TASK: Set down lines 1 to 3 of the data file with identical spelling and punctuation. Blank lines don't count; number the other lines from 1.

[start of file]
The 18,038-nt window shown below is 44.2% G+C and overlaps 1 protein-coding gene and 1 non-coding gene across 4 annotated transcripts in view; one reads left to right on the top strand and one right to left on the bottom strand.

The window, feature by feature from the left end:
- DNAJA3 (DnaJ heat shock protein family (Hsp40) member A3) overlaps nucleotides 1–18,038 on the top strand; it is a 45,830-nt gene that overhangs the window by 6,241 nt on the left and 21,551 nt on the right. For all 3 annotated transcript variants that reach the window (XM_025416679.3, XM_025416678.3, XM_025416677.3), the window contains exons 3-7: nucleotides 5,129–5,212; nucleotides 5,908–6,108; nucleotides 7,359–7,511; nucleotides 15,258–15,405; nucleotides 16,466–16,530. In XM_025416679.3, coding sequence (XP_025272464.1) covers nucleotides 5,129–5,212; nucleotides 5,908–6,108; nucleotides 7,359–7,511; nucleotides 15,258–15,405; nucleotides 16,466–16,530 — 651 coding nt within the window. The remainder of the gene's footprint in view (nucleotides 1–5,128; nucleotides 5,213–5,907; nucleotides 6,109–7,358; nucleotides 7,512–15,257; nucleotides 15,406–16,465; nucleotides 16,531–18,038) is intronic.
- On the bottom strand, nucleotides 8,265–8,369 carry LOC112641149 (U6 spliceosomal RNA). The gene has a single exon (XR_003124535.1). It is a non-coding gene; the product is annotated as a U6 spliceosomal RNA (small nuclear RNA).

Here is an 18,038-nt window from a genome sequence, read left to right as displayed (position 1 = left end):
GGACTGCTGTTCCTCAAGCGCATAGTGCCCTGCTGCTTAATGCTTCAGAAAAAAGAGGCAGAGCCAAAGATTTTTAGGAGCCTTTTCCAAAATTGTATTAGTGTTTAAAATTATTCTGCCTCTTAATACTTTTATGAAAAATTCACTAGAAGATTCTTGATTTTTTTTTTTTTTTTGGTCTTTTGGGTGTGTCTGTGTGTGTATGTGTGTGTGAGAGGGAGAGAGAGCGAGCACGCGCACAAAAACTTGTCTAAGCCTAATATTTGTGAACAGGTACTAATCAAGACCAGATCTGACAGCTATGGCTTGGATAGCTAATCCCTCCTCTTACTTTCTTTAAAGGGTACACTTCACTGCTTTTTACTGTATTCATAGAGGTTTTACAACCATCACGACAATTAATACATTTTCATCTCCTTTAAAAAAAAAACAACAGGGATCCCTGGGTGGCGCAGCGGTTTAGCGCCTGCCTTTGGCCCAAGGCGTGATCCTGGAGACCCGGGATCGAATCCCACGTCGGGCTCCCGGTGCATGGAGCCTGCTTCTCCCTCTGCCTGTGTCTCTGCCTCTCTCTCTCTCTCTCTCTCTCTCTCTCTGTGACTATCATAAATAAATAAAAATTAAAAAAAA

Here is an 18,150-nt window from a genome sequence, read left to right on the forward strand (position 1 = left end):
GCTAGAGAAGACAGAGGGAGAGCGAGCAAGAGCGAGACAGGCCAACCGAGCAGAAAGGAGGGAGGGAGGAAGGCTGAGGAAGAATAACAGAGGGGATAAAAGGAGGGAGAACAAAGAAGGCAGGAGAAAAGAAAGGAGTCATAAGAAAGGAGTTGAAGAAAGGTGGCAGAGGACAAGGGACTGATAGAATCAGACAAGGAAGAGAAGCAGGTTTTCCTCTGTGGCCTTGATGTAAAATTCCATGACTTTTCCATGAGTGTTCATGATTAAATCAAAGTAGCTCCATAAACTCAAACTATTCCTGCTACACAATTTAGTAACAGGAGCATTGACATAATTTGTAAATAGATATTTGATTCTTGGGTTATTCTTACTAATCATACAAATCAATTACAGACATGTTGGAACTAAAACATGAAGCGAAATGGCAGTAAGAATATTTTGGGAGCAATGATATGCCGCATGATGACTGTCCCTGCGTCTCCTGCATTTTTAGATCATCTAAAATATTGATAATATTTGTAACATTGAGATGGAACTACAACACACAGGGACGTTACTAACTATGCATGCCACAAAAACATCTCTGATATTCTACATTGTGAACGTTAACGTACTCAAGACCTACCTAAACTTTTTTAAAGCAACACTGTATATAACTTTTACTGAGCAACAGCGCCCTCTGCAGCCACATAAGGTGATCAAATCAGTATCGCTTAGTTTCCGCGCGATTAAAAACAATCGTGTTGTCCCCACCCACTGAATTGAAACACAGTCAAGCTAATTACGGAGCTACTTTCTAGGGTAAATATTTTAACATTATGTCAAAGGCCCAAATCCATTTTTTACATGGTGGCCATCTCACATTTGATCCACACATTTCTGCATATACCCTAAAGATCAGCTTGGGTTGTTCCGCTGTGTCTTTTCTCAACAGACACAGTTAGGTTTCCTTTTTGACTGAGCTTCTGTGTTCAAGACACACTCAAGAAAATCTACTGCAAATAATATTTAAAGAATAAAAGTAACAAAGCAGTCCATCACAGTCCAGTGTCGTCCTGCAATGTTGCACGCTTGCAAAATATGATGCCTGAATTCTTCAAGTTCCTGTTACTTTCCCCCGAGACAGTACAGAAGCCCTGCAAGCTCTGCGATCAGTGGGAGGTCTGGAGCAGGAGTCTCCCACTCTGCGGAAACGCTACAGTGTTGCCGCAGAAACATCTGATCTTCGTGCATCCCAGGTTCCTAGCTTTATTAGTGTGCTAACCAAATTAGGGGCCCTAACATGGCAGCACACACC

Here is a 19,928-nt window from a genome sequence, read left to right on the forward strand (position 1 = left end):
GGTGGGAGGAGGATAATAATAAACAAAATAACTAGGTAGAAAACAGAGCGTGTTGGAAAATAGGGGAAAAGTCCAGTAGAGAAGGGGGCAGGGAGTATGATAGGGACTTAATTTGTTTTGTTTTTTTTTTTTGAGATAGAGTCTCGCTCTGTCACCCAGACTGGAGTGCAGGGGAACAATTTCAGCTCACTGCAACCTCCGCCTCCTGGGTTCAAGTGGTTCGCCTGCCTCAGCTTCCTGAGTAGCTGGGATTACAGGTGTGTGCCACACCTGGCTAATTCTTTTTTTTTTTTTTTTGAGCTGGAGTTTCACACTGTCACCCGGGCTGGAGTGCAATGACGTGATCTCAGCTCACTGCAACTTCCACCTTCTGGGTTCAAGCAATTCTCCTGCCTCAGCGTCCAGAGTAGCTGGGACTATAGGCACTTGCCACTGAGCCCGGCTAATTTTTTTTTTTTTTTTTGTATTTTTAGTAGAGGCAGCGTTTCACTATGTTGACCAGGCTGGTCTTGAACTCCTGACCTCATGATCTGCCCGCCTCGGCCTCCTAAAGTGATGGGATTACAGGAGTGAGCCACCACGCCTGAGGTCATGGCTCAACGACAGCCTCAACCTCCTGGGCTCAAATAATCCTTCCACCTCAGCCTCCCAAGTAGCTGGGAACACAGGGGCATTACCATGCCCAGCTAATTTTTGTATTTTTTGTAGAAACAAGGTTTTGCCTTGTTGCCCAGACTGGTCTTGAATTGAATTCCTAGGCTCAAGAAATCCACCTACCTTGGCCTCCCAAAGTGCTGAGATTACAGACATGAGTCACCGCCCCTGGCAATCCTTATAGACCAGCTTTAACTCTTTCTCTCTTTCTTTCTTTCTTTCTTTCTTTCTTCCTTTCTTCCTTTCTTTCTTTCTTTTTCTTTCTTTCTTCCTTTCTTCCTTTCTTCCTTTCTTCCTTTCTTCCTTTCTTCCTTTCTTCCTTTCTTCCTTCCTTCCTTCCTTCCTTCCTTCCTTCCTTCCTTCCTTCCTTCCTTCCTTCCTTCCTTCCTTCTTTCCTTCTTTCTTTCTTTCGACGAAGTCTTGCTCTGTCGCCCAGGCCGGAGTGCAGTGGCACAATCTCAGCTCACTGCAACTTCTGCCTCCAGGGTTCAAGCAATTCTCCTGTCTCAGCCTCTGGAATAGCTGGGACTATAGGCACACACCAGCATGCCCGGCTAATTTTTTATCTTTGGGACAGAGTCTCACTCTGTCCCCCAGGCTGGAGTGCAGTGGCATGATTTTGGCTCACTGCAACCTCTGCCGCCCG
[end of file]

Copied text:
The 18,038-nt window shown below is 44.2% G+C and overlaps 1 protein-coding gene and 1 non-coding gene across 4 annotated transcripts in view; one reads left to right on the top strand and one right to left on the bottom strand.

The window, feature by feature from the left end:
- DNAJA3 (DnaJ heat shock protein family (Hsp40) member A3) overlaps nucleotides 1–18,038 on the top strand; it is a 45,830-nt gene that overhangs the window by 6,241 nt on the left and 21,551 nt on the right. For all 3 annotated transcript variants that reach the window (XM_025416679.3, XM_025416678.3, XM_025416677.3), the window contains exons 3-7: nucleotides 5,129–5,212; nucleotides 5,908–6,108; nucleotides 7,359–7,511; nucleotides 15,258–15,405; nucleotides 16,466–16,530. In XM_025416679.3, coding sequence (XP_025272464.1) covers nucleotides 5,129–5,212; nucleotides 5,908–6,108; nucleotides 7,359–7,511; nucleotides 15,258–15,405; nucleotides 16,466–16,530 — 651 coding nt within the window. The remainder of the gene's footprint in view (nucleotides 1–5,128; nucleotides 5,213–5,907; nucleotides 6,109–7,358; nucleotides 7,512–15,257; nucleotides 15,406–16,465; nucleotides 16,531–18,038) is intronic.